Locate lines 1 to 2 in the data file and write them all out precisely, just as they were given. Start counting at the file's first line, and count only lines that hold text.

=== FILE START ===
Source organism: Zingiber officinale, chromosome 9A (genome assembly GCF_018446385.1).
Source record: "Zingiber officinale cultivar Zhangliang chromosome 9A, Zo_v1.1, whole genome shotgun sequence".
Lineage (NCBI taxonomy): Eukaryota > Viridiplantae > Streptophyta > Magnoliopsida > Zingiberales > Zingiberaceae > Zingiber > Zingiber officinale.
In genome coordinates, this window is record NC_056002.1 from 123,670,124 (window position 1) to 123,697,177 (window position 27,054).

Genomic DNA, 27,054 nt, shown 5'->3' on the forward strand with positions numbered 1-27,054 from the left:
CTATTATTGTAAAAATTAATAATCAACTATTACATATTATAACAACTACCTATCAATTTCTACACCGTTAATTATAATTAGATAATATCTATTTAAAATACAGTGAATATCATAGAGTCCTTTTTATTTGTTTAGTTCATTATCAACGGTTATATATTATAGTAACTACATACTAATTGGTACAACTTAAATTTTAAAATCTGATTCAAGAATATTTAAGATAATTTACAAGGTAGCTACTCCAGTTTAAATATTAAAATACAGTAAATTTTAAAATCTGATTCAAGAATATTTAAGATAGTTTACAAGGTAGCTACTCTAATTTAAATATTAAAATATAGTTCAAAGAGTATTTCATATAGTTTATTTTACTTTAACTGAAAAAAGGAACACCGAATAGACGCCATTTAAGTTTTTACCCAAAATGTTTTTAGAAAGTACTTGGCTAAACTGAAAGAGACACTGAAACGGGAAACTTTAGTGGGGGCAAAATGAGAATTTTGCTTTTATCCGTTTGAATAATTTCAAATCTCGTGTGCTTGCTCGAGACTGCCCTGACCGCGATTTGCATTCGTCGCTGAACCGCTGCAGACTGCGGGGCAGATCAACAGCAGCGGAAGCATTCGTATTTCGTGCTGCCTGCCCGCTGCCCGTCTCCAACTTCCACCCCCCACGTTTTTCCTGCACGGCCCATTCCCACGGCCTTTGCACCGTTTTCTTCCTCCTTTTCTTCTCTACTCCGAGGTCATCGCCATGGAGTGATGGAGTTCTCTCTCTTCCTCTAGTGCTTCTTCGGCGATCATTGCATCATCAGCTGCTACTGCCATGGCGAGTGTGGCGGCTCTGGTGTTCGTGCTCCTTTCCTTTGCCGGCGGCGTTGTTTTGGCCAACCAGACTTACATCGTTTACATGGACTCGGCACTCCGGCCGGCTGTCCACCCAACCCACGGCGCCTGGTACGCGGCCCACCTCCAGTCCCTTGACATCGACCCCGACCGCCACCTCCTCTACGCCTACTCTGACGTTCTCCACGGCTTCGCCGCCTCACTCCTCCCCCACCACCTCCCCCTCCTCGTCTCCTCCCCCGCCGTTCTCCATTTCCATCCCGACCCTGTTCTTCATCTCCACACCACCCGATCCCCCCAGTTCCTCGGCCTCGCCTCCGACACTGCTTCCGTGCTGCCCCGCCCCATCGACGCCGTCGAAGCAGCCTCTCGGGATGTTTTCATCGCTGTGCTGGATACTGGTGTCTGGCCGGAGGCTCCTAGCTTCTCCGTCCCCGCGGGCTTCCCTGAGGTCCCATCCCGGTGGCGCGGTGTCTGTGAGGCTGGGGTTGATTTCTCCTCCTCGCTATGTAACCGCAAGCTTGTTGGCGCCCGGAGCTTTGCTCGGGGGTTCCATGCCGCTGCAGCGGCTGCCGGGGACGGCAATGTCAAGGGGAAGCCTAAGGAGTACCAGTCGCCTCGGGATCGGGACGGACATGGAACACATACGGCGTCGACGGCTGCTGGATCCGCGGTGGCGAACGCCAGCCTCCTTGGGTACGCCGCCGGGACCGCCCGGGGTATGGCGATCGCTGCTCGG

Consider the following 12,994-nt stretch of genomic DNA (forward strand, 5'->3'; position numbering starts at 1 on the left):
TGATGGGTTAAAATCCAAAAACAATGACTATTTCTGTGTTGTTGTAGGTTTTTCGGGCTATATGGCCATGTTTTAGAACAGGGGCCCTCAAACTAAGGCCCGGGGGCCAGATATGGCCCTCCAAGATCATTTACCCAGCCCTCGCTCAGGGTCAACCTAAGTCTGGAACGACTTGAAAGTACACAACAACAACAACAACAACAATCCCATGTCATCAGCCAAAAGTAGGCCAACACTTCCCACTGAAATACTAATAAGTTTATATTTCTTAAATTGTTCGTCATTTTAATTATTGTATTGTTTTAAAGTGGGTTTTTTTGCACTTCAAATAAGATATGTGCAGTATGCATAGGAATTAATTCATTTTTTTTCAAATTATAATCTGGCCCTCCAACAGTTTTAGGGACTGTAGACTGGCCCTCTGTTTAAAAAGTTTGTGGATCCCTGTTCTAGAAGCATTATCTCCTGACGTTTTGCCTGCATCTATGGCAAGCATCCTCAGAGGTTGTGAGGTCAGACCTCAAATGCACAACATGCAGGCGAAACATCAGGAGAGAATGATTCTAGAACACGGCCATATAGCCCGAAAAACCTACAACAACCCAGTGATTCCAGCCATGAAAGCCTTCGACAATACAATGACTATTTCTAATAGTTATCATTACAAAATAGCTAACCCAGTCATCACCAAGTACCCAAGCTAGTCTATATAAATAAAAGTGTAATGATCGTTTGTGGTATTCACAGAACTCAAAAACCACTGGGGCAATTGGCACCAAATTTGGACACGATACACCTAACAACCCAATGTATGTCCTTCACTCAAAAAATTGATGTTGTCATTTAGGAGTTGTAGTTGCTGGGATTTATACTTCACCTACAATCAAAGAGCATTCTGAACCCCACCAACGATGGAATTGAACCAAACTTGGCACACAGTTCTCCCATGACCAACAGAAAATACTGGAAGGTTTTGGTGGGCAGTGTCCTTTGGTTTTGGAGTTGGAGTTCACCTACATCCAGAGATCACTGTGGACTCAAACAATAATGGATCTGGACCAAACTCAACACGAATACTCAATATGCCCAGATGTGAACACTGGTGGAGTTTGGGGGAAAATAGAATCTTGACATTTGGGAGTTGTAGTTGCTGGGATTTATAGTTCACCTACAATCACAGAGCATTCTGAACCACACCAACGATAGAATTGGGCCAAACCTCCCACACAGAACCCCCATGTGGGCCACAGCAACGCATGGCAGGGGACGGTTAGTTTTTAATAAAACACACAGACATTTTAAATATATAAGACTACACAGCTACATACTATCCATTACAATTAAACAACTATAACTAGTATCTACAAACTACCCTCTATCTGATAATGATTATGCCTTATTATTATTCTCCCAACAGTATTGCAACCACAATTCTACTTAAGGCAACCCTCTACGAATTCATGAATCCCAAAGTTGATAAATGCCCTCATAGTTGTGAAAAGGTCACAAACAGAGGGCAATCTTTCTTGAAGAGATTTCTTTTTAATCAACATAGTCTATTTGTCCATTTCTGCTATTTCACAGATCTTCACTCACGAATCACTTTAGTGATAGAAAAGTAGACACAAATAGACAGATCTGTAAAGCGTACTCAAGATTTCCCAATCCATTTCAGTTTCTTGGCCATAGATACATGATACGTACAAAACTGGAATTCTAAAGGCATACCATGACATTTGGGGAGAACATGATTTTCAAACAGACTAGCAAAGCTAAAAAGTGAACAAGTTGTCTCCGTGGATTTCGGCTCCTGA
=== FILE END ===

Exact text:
Source organism: Zingiber officinale, chromosome 9A (genome assembly GCF_018446385.1).
Source record: "Zingiber officinale cultivar Zhangliang chromosome 9A, Zo_v1.1, whole genome shotgun sequence".